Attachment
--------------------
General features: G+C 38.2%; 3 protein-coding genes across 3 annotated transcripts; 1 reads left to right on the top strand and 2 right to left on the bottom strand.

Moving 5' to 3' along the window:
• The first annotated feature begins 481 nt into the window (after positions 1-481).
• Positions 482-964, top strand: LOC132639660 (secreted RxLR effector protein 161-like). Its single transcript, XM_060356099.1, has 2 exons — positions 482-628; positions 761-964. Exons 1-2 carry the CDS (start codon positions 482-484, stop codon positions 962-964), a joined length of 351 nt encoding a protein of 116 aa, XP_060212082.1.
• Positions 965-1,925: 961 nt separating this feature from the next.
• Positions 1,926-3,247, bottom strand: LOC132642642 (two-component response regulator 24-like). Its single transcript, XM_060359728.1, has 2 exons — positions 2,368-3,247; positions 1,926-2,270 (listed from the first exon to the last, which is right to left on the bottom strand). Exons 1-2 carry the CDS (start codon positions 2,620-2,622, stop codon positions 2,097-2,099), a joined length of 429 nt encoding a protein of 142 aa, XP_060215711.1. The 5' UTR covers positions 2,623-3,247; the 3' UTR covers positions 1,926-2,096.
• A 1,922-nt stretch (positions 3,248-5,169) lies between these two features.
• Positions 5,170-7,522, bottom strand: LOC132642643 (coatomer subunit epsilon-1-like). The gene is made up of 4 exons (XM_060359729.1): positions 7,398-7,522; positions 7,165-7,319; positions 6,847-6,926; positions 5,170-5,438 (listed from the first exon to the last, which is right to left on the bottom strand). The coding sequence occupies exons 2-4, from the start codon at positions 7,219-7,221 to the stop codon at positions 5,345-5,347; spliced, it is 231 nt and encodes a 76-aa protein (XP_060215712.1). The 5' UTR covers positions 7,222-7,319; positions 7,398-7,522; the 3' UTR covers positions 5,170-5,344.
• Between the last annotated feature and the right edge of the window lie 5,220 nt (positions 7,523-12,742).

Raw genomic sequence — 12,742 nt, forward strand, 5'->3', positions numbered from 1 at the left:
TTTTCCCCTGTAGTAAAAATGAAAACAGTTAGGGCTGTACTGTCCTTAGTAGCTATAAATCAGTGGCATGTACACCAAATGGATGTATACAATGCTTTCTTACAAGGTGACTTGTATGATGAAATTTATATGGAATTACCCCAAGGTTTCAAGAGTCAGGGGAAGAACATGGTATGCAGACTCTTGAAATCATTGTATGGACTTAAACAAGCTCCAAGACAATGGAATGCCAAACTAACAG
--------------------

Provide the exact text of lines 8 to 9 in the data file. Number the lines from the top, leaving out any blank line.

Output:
• Positions 5,170-7,522, bottom strand: LOC132642643 (coatomer subunit epsilon-1-like). The gene is made up of 4 exons (XM_060359729.1): positions 7,398-7,522; positions 7,165-7,319; positions 6,847-6,926; positions 5,170-5,438 (listed from the first exon to the last, which is right to left on the bottom strand). The coding sequence occupies exons 2-4, from the start codon at positions 7,219-7,221 to the stop codon at positions 5,345-5,347; spliced, it is 231 nt and encodes a 76-aa protein (XP_060215712.1). The 5' UTR covers positions 7,222-7,319; positions 7,398-7,522; the 3' UTR covers positions 5,170-5,344.
• Between the last annotated feature and the right edge of the window lie 5,220 nt (positions 7,523-12,742).